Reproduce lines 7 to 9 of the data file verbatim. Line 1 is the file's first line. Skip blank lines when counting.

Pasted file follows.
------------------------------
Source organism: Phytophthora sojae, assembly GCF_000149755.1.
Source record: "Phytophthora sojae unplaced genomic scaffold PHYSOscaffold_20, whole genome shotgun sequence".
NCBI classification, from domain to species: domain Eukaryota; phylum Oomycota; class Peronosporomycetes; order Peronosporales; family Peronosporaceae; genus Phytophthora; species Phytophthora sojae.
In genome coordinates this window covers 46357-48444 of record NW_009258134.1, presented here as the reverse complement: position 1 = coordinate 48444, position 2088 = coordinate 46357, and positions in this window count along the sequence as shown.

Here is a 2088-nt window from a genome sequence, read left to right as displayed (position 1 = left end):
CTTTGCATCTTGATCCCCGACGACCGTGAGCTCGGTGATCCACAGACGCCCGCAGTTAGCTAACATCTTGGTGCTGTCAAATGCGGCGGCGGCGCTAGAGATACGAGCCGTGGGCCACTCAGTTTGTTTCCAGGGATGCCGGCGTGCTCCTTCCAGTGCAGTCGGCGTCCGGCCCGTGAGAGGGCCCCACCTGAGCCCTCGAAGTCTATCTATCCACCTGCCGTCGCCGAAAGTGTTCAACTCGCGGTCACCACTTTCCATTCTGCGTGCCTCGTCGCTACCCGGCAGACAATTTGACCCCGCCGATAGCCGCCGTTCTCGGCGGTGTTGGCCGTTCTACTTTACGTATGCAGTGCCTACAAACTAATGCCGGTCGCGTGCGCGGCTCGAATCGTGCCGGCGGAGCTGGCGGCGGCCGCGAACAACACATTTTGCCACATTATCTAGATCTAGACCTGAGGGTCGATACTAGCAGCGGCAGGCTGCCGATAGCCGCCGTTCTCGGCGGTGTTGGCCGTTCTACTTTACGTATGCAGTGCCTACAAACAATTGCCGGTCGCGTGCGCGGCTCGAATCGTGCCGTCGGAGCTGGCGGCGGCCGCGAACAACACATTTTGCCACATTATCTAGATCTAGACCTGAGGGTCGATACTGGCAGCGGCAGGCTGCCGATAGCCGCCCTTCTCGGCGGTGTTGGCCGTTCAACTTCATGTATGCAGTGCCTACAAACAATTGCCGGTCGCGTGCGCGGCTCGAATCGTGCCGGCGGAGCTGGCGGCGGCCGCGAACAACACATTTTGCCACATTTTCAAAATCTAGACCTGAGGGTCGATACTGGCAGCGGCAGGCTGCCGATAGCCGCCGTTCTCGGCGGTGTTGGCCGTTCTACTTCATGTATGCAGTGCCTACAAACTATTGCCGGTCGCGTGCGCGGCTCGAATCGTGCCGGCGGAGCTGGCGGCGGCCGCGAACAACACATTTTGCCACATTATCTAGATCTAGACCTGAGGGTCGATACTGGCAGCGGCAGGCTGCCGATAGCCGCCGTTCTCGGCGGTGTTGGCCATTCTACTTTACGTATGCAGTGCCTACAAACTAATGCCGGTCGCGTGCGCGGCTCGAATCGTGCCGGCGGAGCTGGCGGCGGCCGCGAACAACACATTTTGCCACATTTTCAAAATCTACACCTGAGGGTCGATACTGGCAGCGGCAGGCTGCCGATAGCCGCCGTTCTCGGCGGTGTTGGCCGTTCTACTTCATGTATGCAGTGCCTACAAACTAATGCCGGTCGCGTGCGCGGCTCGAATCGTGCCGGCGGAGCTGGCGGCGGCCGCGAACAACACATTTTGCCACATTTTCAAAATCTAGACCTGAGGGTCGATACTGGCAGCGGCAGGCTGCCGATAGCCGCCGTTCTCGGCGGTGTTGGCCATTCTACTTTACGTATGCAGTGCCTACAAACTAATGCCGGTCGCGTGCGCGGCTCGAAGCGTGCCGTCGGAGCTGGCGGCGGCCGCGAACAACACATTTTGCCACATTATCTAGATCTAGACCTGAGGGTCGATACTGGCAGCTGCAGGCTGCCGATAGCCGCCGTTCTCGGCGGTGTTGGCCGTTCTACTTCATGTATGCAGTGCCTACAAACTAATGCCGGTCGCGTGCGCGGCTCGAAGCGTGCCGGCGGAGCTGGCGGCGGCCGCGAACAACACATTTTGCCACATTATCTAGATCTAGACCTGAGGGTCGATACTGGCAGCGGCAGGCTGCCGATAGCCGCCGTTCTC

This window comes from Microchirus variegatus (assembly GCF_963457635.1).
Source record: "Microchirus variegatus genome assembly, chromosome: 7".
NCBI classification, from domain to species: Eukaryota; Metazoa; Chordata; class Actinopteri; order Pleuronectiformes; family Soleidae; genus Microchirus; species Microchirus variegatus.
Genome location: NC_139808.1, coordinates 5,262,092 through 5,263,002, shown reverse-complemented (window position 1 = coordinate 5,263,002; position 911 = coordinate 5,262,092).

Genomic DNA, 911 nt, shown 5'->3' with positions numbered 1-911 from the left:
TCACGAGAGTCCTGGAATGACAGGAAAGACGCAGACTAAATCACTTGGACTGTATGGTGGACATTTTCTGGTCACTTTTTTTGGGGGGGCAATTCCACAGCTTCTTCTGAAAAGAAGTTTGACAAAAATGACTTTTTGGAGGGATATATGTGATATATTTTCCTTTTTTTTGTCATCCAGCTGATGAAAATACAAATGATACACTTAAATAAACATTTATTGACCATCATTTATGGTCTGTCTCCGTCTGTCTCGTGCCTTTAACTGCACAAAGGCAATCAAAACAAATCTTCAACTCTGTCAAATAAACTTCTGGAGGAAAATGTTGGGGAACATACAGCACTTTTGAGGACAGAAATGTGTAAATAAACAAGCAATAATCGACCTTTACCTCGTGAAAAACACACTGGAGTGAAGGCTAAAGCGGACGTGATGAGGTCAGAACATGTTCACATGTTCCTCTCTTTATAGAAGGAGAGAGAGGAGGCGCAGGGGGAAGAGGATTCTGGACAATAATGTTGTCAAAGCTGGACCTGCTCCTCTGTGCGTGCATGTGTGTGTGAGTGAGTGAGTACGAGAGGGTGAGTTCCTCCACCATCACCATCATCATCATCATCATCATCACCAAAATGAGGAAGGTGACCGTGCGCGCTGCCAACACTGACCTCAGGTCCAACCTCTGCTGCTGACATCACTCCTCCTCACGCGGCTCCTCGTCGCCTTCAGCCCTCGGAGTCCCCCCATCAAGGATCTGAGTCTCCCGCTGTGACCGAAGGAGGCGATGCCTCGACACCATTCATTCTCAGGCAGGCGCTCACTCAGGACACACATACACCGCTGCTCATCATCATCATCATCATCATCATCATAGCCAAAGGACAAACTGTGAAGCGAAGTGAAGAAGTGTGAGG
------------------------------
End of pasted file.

This window comes from Microchirus variegatus (assembly GCF_963457635.1).
Source record: "Microchirus variegatus genome assembly, chromosome: 7".
NCBI classification, from domain to species: Eukaryota; Metazoa; Chordata; class Actinopteri; order Pleuronectiformes; family Soleidae; genus Microchirus; species Microchirus variegatus.